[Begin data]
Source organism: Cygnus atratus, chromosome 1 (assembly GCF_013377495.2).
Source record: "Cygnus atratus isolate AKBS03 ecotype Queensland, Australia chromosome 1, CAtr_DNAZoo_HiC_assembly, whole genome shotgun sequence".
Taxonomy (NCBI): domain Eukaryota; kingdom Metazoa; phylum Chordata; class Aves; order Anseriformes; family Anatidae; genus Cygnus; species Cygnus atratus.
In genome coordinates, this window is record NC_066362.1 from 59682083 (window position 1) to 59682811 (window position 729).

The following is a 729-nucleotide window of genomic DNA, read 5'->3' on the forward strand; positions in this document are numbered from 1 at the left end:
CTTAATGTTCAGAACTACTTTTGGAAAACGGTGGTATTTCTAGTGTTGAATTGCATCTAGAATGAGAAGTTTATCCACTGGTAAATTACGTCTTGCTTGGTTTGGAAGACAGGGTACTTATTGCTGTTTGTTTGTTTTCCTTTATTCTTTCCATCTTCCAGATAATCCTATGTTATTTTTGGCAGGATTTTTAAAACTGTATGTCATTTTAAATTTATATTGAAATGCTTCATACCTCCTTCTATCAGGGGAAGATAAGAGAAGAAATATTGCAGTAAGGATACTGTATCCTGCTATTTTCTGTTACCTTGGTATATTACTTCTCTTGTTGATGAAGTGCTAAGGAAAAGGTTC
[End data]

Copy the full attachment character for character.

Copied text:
Source organism: Cygnus atratus, chromosome 1 (assembly GCF_013377495.2).
Source record: "Cygnus atratus isolate AKBS03 ecotype Queensland, Australia chromosome 1, CAtr_DNAZoo_HiC_assembly, whole genome shotgun sequence".
Taxonomy (NCBI): domain Eukaryota; kingdom Metazoa; phylum Chordata; class Aves; order Anseriformes; family Anatidae; genus Cygnus; species Cygnus atratus.
In genome coordinates, this window is record NC_066362.1 from 59682083 (window position 1) to 59682811 (window position 729).

The following is a 729-nucleotide window of genomic DNA, read 5'->3' on the forward strand; positions in this document are numbered from 1 at the left end:
CTTAATGTTCAGAACTACTTTTGGAAAACGGTGGTATTTCTAGTGTTGAATTGCATCTAGAATGAGAAGTTTATCCACTGGTAAATTACGTCTTGCTTGGTTTGGAAGACAGGGTACTTATTGCTGTTTGTTTGTTTTCCTTTATTCTTTCCATCTTCCAGATAATCCTATGTTATTTTTGGCAGGATTTTTAAAACTGTATGTCATTTTAAATTTATATTGAAATGCTTCATACCTCCTTCTATCAGGGGAAGATAAGAGAAGAAATATTGCAGTAAGGATACTGTATCCTGCTATTTTCTGTTACCTTGGTATATTACTTCTCTTGTTGATGAAGTGCTAAGGAAAAGGTTC